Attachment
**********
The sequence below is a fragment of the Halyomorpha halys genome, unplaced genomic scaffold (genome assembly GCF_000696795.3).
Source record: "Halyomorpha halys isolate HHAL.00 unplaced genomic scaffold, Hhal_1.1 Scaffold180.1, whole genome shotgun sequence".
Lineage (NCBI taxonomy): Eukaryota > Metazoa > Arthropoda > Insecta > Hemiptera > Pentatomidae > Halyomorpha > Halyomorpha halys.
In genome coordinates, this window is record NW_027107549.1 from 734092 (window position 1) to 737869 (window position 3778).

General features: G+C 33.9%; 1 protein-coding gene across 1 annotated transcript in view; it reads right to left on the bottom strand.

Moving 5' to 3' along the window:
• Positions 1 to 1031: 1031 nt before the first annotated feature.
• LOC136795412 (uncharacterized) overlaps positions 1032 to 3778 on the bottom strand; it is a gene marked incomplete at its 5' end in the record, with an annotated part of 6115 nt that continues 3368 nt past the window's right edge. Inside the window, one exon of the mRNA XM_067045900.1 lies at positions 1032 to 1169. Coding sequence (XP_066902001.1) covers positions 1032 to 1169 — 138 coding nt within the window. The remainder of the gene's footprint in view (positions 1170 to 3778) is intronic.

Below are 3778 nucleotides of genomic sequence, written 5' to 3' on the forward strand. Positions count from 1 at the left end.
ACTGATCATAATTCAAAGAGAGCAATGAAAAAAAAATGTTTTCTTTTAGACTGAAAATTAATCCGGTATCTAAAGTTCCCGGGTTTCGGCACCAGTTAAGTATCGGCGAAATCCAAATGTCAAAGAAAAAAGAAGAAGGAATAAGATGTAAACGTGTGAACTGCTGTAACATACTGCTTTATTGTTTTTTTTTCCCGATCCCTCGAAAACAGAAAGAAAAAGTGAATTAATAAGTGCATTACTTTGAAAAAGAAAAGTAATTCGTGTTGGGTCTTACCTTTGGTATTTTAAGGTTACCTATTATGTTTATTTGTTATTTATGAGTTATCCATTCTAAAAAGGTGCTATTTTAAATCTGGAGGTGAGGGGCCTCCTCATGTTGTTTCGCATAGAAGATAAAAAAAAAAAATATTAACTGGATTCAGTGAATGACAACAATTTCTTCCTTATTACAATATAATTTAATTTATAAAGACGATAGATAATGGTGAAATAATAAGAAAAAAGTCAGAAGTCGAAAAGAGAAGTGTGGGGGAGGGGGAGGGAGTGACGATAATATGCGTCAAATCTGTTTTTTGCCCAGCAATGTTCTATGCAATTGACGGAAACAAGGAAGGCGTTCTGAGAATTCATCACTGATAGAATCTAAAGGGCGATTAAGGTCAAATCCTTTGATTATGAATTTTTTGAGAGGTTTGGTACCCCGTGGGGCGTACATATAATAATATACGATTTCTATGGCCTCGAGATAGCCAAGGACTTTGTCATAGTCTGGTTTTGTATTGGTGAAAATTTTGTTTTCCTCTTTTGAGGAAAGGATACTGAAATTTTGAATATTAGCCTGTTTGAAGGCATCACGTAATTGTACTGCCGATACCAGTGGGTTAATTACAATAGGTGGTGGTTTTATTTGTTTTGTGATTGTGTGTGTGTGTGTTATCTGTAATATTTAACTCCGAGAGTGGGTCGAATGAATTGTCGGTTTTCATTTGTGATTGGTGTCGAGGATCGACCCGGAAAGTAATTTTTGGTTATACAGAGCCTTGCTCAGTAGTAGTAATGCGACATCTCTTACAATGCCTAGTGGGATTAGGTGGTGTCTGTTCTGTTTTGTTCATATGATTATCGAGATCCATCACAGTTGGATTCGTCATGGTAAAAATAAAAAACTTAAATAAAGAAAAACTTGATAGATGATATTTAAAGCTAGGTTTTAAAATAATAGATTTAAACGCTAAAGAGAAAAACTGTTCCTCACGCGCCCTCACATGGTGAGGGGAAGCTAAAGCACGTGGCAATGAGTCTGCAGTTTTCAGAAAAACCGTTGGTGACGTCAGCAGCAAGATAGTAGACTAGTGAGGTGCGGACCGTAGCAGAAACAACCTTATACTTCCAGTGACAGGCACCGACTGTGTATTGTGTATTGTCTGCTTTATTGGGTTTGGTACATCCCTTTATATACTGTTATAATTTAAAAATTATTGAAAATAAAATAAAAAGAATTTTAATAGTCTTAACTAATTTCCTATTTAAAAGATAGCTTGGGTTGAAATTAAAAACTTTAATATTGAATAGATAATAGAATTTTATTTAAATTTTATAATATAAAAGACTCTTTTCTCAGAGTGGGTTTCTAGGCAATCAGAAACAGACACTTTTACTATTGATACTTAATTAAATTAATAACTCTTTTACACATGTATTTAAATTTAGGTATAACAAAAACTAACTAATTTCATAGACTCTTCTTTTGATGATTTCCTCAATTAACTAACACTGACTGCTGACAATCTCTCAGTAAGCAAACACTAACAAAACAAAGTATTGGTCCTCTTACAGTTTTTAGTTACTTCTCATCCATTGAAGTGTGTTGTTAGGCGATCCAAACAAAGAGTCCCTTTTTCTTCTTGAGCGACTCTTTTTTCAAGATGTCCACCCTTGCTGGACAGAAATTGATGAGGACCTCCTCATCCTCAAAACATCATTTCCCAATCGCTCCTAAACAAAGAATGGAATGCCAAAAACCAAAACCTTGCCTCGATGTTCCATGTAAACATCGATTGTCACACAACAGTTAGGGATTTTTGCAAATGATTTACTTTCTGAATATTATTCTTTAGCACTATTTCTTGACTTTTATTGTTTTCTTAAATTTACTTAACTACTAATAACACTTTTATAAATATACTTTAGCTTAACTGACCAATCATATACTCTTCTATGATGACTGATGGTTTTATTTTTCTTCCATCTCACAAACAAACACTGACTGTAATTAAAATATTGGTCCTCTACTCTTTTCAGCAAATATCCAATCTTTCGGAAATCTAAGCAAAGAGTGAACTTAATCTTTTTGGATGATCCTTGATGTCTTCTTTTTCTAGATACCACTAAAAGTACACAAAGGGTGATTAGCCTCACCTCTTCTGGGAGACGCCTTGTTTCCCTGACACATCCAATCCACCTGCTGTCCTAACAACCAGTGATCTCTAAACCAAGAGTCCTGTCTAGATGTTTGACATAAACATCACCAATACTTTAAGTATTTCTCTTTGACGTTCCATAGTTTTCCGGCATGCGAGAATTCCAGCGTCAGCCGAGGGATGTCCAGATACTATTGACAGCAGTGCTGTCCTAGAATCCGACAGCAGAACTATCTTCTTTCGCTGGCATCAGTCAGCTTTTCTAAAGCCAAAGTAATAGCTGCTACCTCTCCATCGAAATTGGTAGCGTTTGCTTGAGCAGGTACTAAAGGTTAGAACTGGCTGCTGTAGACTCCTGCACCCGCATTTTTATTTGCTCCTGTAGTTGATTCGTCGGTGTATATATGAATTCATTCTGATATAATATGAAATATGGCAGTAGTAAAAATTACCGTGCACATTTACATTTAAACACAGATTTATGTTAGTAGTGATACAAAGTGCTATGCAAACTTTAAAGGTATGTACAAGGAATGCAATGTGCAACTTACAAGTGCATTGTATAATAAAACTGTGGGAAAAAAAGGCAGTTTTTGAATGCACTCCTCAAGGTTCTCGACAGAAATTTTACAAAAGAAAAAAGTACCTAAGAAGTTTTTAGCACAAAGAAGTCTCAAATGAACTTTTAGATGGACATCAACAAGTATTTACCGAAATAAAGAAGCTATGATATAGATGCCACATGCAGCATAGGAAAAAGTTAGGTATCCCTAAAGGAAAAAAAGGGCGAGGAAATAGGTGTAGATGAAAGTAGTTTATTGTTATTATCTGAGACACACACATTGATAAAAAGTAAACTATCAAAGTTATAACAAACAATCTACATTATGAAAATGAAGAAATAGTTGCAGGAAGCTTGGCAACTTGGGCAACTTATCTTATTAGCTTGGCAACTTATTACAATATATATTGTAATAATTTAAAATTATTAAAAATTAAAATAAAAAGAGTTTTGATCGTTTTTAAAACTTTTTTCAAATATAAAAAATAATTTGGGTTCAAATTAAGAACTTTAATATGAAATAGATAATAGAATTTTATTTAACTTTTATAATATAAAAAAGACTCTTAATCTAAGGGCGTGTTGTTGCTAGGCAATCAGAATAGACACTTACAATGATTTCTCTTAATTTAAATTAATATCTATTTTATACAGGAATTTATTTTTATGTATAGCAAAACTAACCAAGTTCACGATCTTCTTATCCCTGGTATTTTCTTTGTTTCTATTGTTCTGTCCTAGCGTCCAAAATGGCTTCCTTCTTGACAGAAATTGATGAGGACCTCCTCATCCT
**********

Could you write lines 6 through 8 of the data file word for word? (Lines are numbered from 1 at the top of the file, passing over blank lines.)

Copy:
Moving 5' to 3' along the window:
• Positions 1 to 1031: 1031 nt before the first annotated feature.
• LOC136795412 (uncharacterized) overlaps positions 1032 to 3778 on the bottom strand; it is a gene marked incomplete at its 5' end in the record, with an annotated part of 6115 nt that continues 3368 nt past the window's right edge. Inside the window, one exon of the mRNA XM_067045900.1 lies at positions 1032 to 1169. Coding sequence (XP_066902001.1) covers positions 1032 to 1169 — 138 coding nt within the window. The remainder of the gene's footprint in view (positions 1170 to 3778) is intronic.